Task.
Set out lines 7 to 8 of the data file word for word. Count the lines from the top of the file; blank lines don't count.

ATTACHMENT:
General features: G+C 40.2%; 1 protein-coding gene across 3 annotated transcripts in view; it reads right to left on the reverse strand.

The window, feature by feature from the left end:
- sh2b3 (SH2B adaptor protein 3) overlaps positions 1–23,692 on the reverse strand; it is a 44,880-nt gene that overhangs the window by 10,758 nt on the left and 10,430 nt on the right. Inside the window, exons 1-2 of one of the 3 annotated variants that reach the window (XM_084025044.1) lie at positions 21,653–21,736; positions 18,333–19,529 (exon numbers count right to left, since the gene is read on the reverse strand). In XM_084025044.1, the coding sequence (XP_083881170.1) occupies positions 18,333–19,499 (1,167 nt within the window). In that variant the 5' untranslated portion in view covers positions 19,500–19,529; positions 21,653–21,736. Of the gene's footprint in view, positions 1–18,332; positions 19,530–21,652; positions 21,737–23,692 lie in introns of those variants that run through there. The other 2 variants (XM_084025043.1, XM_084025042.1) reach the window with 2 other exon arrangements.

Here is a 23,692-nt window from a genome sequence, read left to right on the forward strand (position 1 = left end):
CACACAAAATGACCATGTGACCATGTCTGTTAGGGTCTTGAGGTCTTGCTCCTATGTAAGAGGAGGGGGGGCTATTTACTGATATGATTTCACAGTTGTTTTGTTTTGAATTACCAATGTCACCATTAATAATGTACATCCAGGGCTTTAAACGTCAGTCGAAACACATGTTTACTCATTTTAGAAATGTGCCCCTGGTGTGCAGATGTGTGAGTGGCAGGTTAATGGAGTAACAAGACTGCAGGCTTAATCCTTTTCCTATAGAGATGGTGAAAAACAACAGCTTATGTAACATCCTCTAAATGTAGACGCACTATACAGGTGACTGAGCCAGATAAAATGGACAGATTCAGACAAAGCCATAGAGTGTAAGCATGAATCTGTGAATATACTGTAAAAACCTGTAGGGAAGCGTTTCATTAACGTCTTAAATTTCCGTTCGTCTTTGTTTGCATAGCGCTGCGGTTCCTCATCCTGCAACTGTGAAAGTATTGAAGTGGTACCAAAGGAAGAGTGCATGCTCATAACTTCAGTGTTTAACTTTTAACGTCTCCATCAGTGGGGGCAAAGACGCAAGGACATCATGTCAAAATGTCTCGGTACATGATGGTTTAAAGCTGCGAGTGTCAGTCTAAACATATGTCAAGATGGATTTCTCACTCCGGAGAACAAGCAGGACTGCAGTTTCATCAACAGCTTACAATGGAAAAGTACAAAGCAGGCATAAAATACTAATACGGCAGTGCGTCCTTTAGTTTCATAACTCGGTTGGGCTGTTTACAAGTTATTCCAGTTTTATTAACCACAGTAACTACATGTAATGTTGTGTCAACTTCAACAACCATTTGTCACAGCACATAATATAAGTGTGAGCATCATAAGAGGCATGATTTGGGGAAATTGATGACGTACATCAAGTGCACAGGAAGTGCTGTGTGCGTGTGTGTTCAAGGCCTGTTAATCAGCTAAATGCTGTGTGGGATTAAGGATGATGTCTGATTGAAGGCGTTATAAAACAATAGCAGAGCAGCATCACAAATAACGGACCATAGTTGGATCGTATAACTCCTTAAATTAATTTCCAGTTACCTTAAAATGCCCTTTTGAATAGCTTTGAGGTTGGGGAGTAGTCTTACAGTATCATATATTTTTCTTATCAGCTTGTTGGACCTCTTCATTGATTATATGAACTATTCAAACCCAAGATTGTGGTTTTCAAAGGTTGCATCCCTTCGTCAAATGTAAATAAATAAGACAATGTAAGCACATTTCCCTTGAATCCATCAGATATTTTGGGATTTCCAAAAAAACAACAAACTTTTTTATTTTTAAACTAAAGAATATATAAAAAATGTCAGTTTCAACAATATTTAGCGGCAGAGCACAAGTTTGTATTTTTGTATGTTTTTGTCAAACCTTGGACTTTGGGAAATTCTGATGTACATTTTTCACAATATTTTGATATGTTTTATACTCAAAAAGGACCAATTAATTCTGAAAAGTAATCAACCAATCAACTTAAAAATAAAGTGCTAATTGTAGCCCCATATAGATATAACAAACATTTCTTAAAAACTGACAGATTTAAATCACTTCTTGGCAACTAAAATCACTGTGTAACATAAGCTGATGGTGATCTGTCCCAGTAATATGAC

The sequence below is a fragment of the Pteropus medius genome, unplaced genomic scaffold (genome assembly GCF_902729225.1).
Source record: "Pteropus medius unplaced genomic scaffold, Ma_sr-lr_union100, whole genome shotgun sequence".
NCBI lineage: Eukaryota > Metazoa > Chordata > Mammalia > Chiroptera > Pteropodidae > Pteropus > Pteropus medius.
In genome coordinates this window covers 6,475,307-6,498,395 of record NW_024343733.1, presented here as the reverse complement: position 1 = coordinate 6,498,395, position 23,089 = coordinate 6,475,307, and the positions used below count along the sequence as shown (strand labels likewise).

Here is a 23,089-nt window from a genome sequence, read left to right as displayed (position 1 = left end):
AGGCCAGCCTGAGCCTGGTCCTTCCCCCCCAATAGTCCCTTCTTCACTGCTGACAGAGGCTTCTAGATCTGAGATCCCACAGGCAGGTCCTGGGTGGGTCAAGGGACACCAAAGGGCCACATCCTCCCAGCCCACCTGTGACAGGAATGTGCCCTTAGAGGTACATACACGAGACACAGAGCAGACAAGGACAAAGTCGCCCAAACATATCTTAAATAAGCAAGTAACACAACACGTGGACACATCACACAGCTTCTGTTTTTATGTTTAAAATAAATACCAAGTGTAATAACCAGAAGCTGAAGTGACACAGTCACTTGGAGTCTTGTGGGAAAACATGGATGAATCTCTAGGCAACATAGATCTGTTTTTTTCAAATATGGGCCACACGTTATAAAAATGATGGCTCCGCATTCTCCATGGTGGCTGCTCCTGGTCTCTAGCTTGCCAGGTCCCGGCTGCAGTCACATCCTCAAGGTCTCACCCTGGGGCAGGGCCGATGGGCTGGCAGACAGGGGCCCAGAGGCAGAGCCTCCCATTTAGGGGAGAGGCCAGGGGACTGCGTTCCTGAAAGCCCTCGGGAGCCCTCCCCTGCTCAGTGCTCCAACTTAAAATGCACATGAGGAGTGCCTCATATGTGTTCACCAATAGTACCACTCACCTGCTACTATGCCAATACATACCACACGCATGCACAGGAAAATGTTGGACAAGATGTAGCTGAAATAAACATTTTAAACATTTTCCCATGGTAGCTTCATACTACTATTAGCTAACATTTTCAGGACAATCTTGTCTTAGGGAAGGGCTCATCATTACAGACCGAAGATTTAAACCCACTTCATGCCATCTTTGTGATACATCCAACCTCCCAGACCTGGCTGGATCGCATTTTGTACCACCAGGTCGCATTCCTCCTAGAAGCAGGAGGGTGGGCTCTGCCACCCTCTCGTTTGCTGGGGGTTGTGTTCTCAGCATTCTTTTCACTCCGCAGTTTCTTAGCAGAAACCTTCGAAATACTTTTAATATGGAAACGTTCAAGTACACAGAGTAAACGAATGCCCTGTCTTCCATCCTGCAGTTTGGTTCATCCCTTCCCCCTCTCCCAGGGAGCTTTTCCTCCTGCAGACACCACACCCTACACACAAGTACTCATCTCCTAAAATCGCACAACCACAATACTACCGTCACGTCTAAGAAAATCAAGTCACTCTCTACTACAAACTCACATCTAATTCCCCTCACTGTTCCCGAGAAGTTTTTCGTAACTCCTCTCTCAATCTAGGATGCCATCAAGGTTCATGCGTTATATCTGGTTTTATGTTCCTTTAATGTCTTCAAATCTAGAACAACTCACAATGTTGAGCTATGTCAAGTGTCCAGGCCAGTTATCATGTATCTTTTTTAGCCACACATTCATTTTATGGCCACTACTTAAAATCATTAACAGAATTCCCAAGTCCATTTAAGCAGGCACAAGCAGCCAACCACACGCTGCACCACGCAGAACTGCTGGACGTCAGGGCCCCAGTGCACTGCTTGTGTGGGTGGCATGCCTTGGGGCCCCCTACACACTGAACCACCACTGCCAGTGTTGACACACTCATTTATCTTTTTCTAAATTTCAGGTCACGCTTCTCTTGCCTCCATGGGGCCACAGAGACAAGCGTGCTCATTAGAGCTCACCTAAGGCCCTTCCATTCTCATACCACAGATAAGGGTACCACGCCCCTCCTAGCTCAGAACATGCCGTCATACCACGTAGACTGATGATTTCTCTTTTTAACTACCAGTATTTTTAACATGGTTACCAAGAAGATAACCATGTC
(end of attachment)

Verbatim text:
Source record: "Pteropus medius unplaced genomic scaffold, Ma_sr-lr_union100, whole genome shotgun sequence".
NCBI lineage: Eukaryota > Metazoa > Chordata > Mammalia > Chiroptera > Pteropodidae > Pteropus > Pteropus medius.